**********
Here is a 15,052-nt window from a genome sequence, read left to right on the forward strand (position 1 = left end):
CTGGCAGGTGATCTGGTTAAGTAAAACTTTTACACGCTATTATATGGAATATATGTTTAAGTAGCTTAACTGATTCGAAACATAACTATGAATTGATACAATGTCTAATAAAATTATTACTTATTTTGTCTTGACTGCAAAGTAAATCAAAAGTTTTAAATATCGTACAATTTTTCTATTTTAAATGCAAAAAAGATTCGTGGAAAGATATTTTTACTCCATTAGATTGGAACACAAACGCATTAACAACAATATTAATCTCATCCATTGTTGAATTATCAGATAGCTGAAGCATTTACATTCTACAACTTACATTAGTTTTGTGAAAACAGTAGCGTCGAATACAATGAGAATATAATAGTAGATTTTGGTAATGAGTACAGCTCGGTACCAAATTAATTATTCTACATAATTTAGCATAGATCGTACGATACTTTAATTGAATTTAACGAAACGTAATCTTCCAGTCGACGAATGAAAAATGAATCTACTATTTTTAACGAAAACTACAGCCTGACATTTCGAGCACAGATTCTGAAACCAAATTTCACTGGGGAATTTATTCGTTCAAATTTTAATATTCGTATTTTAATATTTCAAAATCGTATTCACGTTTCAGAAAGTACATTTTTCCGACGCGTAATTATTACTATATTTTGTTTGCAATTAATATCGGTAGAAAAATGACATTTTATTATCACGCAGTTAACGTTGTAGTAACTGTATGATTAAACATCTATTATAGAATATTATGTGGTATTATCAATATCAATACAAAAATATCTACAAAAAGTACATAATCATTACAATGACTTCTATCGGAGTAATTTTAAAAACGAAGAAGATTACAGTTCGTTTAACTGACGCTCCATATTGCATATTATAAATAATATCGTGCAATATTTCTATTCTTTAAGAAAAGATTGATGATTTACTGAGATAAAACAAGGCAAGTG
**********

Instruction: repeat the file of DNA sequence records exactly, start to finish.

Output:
Here is a 15,052-nt window from a genome sequence, read left to right on the forward strand (position 1 = left end):
CTGGCAGGTGATCTGGTTAAGTAAAACTTTTACACGCTATTATATGGAATATATGTTTAAGTAGCTTAACTGATTCGAAACATAACTATGAATTGATACAATGTCTAATAAAATTATTACTTATTTTGTCTTGACTGCAAAGTAAATCAAAAGTTTTAAATATCGTACAATTTTTCTATTTTAAATGCAAAAAAGATTCGTGGAAAGATATTTTTACTCCATTAGATTGGAACACAAACGCATTAACAACAATATTAATCTCATCCATTGTTGAATTATCAGATAGCTGAAGCATTTACATTCTACAACTTACATTAGTTTTGTGAAAACAGTAGCGTCGAATACAATGAGAATATAATAGTAGATTTTGGTAATGAGTACAGCTCGGTACCAAATTAATTATTCTACATAATTTAGCATAGATCGTACGATACTTTAATTGAATTTAACGAAACGTAATCTTCCAGTCGACGAATGAAAAATGAATCTACTATTTTTAACGAAAACTACAGCCTGACATTTCGAGCACAGATTCTGAAACCAAATTTCACTGGGGAATTTATTCGTTCAAATTTTAATATTCGTATTTTAATATTTCAAAATCGTATTCACGTTTCAGAAAGTACATTTTTCCGACGCGTAATTATTACTATATTTTGTTTGCAATTAATATCGGTAGAAAAATGACATTTTATTATCACGCAGTTAACGTTGTAGTAACTGTATGATTAAACATCTATTATAGAATATTATGTGGTATTATCAATATCAATACAAAAATATCTACAAAAAGTACATAATCATTACAATGACTTCTATCGGAGTAATTTTAAAAACGAAGAAGATTACAGTTCGTTTAACTGACGCTCCATATTGCATATTATAAATAATATCGTGCAATATTTCTATTCTTTAAGAAAAGATTGATGATTTACTGAGATAAAACAAGGCAAGTG